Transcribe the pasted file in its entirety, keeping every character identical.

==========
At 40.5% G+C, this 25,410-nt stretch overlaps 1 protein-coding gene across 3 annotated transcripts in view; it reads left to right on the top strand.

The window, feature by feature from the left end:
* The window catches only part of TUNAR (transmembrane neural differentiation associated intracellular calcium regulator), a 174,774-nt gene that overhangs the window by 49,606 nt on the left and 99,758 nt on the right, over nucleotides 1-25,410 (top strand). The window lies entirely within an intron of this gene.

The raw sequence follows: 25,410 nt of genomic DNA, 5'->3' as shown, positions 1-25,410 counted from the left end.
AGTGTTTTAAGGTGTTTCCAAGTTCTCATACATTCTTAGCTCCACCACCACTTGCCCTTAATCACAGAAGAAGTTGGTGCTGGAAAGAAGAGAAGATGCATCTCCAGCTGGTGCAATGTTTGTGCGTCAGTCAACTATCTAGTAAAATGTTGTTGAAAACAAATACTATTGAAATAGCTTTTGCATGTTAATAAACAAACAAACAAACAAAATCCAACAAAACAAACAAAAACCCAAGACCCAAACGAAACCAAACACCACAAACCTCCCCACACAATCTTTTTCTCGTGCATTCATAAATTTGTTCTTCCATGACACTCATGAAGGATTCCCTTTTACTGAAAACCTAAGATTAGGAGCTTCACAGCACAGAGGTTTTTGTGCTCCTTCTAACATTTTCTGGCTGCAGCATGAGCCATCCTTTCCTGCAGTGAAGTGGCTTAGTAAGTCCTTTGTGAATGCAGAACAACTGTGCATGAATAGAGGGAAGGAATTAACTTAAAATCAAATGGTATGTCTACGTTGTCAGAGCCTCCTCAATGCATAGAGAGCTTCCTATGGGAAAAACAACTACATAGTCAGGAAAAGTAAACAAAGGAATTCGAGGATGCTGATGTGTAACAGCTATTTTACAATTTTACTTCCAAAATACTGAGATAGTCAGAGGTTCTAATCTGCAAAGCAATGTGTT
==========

At 40.5% G+C, this 25,410-nt stretch overlaps 1 protein-coding gene across 3 annotated transcripts in view; it reads left to right on the top strand.

The window, feature by feature from the left end:
* The window catches only part of TUNAR (transmembrane neural differentiation associated intracellular calcium regulator), a 174,774-nt gene that overhangs the window by 49,606 nt on the left and 99,758 nt on the right, over nucleotides 1-25,410 (top strand). The window lies entirely within an intron of this gene.

The raw sequence follows: 25,410 nt of genomic DNA, 5'->3' as shown, positions 1-25,410 counted from the left end.
AGTGTTTTAAGGTGTTTCCAAGTTCTCATACATTCTTAGCTCCACCACCACTTGCCCTTAATCACAGAAGAAGTTGGTGCTGGAAAGAAGAGAAGATGCATCTCCAGCTGGTGCAATGTTTGTGCGTCAGTCAACTATCTAGTAAAATGTTGTTGAAAACAAATACTATTGAAATAGCTTTTGCATGTTAATAAACAAACAAACAAACAAAATCCAACAAAACAAACAAAAACCCAAGACCCAAACGAAACCAAACACCACAAACCTCCCCACACAATCTTTTTCTCGTGCATTCATAAATTTGTTCTTCCATGACACTCATGAAGGATTCCCTTTTACTGAAAACCTAAGATTAGGAGCTTCACAGCACAGAGGTTTTTGTGCTCCTTCTAACATTTTCTGGCTGCAGCATGAGCCATCCTTTCCTGCAGTGAAGTGGCTTAGTAAGTCCTTTGTGAATGCAGAACAACTGTGCATGAATAGAGGGAAGGAATTAACTTAAAATCAAATGGTATGTCTACGTTGTCAGAGCCTCCTCAATGCATAGAGAGCTTCCTATGGGAAAAACAACTACATAGTCAGGAAAAGTAAACAAAGGAATTCGAGGATGCTGATGTGTAACAGCTATTTTACAATTTTACTTCCAAAATACTGAGATAGTCAGAGGTTCTAATCTGCAAAGCAATGTGTT